• Such third party shall not engage in the design, manufacture, promotion, or sale of cosmetics.
  • Such third party shall have scientific expertise in ingredient safety, toxicology, or chemical safety. (RW: toxicologists are in short supply. The ones in practice work for private agencies or university labs which are usually funded by the industry).
  • The operations of such third party shall be in accordance with generally accepted professional and ethical business practices and such third party shall agree in writing that it will.
  • The submission of any adverse event report under this section shall not be construed as an admission that the cosmetic involved caused or contributed to the adverse event. (RW: Huh?)
  • The manufacturer or distributor of a cosmetic whose name appears on the label shall submit to the Secretary any report received of a serious adverse event associated with such cosmetic when used in the United States, accompanied by a copy of the label on or within the retail packaging of such cosmetic. (RW: This is good.)

An adverse cosmetic effect can mean any result from a life-threatening experience to a rash.

The Hatch Bill requires cosmetic manufacturers to register all facilities engaged in manufacturing of cosmetics with the Agency Secretary except for:

  • Beauty salons, spas, retailers (including individual sales representatives, wholesale distributors, or pharmacy locations);
  • Homes where persons are engaged in making handcrafted soaps or other cosmetics. (RW: potential loophole)
  • Any business with less than $1,000,000 in annual net revenue in the previous year, other than any such business that is engaged in the manufacturing or processing of products intended to be injected under the skin, including tattoo ink. (RW: potential loophole)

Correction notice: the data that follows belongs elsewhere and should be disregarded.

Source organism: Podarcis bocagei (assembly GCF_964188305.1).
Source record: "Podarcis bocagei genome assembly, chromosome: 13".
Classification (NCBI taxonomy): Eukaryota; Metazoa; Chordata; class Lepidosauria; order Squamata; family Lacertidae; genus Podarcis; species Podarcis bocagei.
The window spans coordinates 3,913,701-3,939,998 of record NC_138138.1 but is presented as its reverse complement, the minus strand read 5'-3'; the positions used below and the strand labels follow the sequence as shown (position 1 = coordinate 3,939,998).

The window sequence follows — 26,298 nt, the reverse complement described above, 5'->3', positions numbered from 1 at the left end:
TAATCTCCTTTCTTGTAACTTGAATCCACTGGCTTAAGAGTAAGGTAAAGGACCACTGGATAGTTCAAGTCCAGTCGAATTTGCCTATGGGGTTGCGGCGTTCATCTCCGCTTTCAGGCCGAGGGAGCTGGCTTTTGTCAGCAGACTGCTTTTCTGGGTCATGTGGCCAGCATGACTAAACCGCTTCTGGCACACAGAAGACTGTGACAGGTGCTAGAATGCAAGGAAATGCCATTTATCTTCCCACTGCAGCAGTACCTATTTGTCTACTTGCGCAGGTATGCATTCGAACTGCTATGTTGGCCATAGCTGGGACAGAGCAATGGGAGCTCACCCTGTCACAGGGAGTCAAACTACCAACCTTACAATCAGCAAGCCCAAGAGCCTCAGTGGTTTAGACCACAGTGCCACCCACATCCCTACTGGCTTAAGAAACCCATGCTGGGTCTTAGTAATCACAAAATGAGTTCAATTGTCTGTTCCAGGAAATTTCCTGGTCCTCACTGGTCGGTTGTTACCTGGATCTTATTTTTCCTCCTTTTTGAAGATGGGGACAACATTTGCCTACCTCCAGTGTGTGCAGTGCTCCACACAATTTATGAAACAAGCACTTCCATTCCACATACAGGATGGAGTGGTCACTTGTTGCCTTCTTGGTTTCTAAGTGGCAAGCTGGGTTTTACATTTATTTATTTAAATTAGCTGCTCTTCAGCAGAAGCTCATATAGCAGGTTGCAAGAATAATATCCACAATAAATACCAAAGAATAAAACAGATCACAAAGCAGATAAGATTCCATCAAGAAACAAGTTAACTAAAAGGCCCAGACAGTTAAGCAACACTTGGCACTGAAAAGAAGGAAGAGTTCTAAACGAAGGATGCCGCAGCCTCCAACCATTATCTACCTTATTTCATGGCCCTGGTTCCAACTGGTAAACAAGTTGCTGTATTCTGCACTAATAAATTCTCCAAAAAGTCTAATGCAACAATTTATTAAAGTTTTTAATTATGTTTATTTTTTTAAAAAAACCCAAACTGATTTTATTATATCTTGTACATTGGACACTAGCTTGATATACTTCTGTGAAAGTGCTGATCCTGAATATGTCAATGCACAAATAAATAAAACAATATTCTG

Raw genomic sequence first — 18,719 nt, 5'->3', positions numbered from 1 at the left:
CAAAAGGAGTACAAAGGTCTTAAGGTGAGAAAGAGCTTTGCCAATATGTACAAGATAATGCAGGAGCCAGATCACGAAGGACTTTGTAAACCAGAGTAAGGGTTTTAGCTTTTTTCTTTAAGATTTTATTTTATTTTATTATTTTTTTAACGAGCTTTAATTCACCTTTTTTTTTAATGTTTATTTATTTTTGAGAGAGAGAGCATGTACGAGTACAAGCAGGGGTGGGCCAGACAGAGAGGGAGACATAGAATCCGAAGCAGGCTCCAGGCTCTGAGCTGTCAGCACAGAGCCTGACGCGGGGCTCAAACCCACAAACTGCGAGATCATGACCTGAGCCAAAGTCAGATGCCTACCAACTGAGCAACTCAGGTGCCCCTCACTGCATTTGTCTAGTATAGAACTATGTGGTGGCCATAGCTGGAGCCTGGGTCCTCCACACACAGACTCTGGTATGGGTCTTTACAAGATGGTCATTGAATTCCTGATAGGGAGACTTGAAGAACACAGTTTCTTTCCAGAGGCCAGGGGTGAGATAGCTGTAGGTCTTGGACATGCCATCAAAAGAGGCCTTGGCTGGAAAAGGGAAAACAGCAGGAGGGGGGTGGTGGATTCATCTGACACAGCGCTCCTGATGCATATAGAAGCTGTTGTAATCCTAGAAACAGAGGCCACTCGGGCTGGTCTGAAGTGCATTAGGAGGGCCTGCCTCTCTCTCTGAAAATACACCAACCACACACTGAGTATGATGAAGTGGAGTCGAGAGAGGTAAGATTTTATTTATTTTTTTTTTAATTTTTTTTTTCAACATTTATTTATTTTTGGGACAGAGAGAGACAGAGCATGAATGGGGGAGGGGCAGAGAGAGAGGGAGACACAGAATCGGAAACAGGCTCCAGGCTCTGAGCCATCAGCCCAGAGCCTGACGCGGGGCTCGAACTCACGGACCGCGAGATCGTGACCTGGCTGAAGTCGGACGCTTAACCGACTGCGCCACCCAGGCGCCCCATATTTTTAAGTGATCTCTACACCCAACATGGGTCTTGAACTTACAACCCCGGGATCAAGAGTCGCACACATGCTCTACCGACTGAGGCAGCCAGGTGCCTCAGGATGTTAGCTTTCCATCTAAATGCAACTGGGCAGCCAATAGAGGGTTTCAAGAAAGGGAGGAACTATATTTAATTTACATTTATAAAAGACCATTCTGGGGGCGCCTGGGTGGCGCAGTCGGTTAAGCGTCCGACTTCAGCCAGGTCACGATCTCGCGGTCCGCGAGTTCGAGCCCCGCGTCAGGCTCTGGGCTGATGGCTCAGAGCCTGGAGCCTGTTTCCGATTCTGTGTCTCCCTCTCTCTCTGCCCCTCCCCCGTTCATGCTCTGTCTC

Senator Hatch’s bill would authorize chemical safety reviews but would not impose any associated requirements or timelines on FDA. The Feinstein-Collins bill would require FDA to review five cosmetic ingredients a year. The Utah senator’s bill authorizes accredited third-party organizations such as the Cosmetic Ingredient Review funded by the trade organization (CIR) and The Personal Care Products Council  (PCPC) to assess the safety of cosmetic ingredients and make recommendations to the agency. The organizations may not be affiliated with a government entity or controlled or financed by a cosmetics company. (RW: The government agencies such as FDA and the FTC may be excluded? The FDA currently allows many cosmetic makers to evaluate their own products and report their findings to the Agency to gain FDA approval listing.)

The Hatch bill does require companies to notify the FDA of any report received about a serious adverse event associated with their cosmetics. (RW: good!)

Senator Hatch’s bill is praised by personal care trade groups and criticized by consumer groups and The  Feinberg- Slaughter bill is criticized by cosmetic trade groups and supported by consumer groups.

Hatch Bill S2003 says only the Commissioner may suspend the registration

Why California?

Lawyers who specialize in cosmetic regulations advises the industry to watch out for Proposition 65. [4] In 1986, California voters approved Proposition 65 to address growing concerns about exposure to toxic chemicals – such as suspected of causing cancer or birth defects. (RW: There are ingredients in cosmetics reported to cause cancer and/or birth defects and I list many of them cited by the National Cancer Institute and Other agencies as well non-profit organizations. Senator Hatch’s bill depends on congressional appropriations for funding. The Feinstein-Collins legislation allows FDA to collect user fees from industry.

Feinstein-Collins requires FDA to conduct safety chemical reviews, while the Hatch bill would allow third parties to review the chemicals to regulate cosmetics

Let’s see, if the S.1113 and S.2003 are ever enacted.

 

clean shaven

 

[1] Steve XU, MD, dermatologist, Northwestern University’s Feinberg School of Medicine and his associates, Chicago; Doris Day, MD dermatologist, Lenox Hill Hospital, NYC; June 26, 2017, JAMA Internal Medicine, online,

[2] A Consumer’s Dictionary of Cosmetic Ingredients 2009, NY. (Amazon: ruthwinterbooks.com)

[3]Product litigation Practice Competing Cosmetic Safety Bills : Mark N. Duvall, Alan J. Sachs, Michael F. VitrisBeveridge & Diamond, P.C., November 28, 20174

[4] Safer chemicals (saferchemicals.org)a coalition of 450 consumer groups and Environmental Working Groups (ewg.org).